The western shore of Lake Garda is characterised by its mild climate and richly cultivated landscape. David Chipperfield Architects has built two villas on the hillside looking over the resort town of Gardone Riviera. Both buildings are carefully inserted into the landscape with its olive groves and cypress trees. Their volumes are divided into individual one or two storey structures, which are offset to one another following the topography of the hillside.
The materials are influenced by the region. The stone for the masonry and terraces comes from local quarries. The light roof structure of the pergolas and the window frames are crafted from wood, providing a contrast to the stone. The inner organisation of the buildings further reflects the surroundings. While the auxiliary rooms are located in the rear areas, the living and bedrooms are situated at the front, providing panoramic vistas of the lake and the surrounding landscape. The two buildings were constructed in the context of a larger project, encompassing seven villas, a hotel and an apartment building designed by four architectural practices.
Villa Eden, by David Chipperﬁeld Architects
Yet another in a series of exemplary beach houses by this practice, this project has a directness and simplicity that engages its occupants with both the essential and the existential nature of the beach house. Beautifully considered and expertly crafted, this is a demanding house – showers are not fully weather-sealed, surfaces are intended to suffer the natural consequences of ageing, and materials are blunt and uncompromising: the architects know that meeting some challenges is a wholly beneficial exercise. Yet within this almost rustic language is a captivating level of delight – the warm breezes passing through the spaces, the sand on the floor: all the qualities which distinguish a holiday house from a suburban home create a distinctive sense of place. The house commands its site without either pretence or posturing and invites occupation in all seasons.
Castle Rock House, Whangarei Heads, New Zealand, by Herbst Architects
Photography by Patrick Reynolds
Carbon Chair is a consistently constructive and yet formal and experimental design by Thomas Feichtner. It is a sheet of carbon fibre, which contacts the floor at three points and depicts a line from above and below, positively and negatively. The result is a formal interplay of inner and outer surfaces – a recurring theme that runs through many of Feichtner’s works. (Limited Edition of eight pieces).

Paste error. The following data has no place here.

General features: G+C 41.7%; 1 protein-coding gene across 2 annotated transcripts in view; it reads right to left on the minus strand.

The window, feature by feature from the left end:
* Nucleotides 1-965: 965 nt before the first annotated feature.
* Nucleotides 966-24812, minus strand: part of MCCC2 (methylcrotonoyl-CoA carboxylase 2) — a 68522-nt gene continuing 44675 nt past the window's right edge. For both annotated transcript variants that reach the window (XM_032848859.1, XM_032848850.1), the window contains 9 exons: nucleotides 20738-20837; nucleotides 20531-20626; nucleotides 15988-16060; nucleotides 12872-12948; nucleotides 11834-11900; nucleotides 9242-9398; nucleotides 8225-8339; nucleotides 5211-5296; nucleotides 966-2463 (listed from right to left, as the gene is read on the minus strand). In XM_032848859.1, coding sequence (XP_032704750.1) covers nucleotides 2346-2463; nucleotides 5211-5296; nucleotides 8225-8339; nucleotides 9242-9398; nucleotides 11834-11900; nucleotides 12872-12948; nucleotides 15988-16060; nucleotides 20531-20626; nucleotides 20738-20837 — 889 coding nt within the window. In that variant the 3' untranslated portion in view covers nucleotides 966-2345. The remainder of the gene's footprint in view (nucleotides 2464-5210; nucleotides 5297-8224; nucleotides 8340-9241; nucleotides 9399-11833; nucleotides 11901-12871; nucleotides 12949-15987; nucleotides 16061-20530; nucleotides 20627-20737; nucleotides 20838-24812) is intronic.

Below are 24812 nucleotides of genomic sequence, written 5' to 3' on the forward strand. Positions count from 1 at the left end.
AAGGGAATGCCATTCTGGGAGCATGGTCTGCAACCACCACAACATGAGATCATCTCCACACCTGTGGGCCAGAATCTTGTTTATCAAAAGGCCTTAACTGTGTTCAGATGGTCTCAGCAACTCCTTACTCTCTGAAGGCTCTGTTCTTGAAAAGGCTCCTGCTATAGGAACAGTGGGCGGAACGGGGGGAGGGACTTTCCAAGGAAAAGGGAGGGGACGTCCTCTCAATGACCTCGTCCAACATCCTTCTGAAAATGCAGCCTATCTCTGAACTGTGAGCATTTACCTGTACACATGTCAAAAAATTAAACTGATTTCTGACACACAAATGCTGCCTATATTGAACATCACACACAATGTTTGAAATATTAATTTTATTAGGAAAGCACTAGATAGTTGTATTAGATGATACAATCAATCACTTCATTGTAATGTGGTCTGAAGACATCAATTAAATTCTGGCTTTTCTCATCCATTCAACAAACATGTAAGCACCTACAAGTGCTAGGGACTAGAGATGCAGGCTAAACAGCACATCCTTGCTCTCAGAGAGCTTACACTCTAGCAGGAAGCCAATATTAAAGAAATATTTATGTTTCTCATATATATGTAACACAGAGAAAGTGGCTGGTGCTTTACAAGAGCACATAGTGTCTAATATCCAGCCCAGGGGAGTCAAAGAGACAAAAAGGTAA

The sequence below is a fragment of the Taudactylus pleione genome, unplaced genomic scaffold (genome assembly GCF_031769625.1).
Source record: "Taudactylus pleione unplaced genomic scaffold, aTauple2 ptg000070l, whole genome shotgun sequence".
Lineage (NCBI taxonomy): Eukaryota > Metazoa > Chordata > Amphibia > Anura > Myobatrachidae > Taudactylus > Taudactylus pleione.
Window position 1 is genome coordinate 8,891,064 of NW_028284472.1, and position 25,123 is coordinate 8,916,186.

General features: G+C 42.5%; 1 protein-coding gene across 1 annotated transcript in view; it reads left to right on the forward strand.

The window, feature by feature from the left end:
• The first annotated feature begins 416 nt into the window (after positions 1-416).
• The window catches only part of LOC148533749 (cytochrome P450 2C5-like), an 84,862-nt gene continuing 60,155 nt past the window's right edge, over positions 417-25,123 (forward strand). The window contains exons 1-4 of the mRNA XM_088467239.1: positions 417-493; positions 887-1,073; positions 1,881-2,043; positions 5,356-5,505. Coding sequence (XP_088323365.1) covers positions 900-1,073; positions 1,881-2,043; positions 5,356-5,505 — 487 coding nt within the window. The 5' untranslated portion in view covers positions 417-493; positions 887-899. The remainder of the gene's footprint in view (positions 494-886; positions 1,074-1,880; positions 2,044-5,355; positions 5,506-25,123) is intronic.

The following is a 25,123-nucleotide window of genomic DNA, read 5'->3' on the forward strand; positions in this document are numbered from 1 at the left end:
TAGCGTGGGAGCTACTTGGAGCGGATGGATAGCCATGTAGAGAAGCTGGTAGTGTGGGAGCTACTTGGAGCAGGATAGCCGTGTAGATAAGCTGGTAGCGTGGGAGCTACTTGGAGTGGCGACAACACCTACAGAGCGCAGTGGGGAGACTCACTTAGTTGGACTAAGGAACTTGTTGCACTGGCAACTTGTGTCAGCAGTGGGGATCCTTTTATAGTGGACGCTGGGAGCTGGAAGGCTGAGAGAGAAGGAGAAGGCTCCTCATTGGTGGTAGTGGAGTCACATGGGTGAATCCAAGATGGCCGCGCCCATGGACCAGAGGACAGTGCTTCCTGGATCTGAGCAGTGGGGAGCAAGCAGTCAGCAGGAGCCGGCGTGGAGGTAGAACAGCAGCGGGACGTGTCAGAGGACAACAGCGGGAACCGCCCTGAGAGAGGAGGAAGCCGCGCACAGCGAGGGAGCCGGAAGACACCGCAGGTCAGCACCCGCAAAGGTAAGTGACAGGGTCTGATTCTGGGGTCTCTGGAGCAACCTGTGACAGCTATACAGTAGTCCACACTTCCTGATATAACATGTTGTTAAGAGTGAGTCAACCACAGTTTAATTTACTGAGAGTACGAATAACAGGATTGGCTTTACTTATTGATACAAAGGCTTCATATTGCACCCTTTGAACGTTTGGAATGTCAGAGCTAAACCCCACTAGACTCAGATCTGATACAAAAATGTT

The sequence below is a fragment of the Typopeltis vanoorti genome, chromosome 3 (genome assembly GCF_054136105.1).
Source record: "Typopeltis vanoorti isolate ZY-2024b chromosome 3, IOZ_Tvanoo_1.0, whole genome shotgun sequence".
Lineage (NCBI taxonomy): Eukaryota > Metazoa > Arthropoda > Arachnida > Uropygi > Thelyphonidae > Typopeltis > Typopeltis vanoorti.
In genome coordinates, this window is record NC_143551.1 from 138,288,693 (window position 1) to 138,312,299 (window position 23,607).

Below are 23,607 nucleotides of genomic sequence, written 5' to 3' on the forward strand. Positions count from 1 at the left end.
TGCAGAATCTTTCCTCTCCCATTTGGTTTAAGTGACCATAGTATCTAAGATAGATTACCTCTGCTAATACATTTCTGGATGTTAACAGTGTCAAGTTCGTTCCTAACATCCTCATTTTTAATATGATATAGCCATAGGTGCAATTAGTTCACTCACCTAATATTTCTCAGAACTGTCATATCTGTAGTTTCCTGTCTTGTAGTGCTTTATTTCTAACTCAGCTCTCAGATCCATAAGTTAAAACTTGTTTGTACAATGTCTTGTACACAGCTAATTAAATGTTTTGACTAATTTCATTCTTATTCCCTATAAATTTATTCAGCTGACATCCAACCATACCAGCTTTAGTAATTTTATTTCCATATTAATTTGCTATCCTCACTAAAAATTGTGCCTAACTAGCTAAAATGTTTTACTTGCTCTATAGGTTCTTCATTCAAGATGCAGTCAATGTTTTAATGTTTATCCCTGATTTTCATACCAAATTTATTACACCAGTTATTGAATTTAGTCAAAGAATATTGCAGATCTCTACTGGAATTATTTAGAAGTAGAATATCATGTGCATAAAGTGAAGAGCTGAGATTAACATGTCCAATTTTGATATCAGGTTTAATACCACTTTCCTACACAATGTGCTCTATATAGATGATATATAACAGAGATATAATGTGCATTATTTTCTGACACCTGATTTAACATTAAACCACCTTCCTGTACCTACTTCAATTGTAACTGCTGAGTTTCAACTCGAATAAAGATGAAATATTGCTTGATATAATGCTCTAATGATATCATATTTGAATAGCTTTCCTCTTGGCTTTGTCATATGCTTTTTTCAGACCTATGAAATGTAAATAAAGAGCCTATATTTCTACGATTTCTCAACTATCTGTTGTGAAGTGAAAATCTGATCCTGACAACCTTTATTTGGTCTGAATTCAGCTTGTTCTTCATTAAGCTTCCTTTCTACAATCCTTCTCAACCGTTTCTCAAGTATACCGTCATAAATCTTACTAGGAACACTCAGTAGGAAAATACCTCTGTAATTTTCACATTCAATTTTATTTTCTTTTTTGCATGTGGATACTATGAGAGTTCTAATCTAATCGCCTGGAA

The Carbon Chair is part of the exhibition ‘Austrian Design Pioneers’ during the Milano Design Week 2015.
Carbon Chair, by Designer, for Thomas Feichtner
This weekend house located in the Jurica Campestre community seeks to redefine the concept of a retreat home by defragmenting its core program in 4 main volumes. The house is conceived as a central house and 3 independent suites or volumes. This configuration of modules makes the house central core a plaza where one can enjoy a variety of outdoor activities. These main spaces of the house create an interior-exterior relationship where the interior is well connected to nature and its surroundings, creating this way its own context.
The house from the beginning was placed on a 5m by 5m grid and this helped position and have flexibility during the creative process where one could reconfigure the relationship between volumes. The name Casa 4.1.4 derived from its massing consisting of one central house, 4 main volumes, one central plaza and four plazas or patios.
The project takes a starting point by placing the 4 components of the house on the site. The main house of approximately 155 sq. meters, is lived from a central courtyard that acts as a distribution of program such as kitchen, living, dining, and main bedroom, as well as filters light to all the public areas. The suites (cubes) of just 25 sq. meters makes a playful shadow and depth of field and creates its own context by being placed around the central plaza, these rooms allocate a bedroom, a bath, dressing room, panty-coffee space so they can operate independently form the house and provide privacy.
Casa 4.1.4, Jurica, Mexico, by AS/D Asociación de Diseño
Photography by Rafael Gamo
They are simple sky-reflecting concrete and glass cubes framed, or rather camouflaged by vegetation. Pascal Grasso conceived a spacious vacation home that reinvents outdoors living in perfect harmony with the environment – a contextual architecture designed as an adapted response to the surrounding geography, landscape, climate and light. The materials chosen echo to the coast’s mineral quality: raw concrete, stone, glass, stainless steel. Poured in formworks, the bottoms of which were layered with sanded wood boards, the surface of the raw concrete retained the motif for a peculiar texture.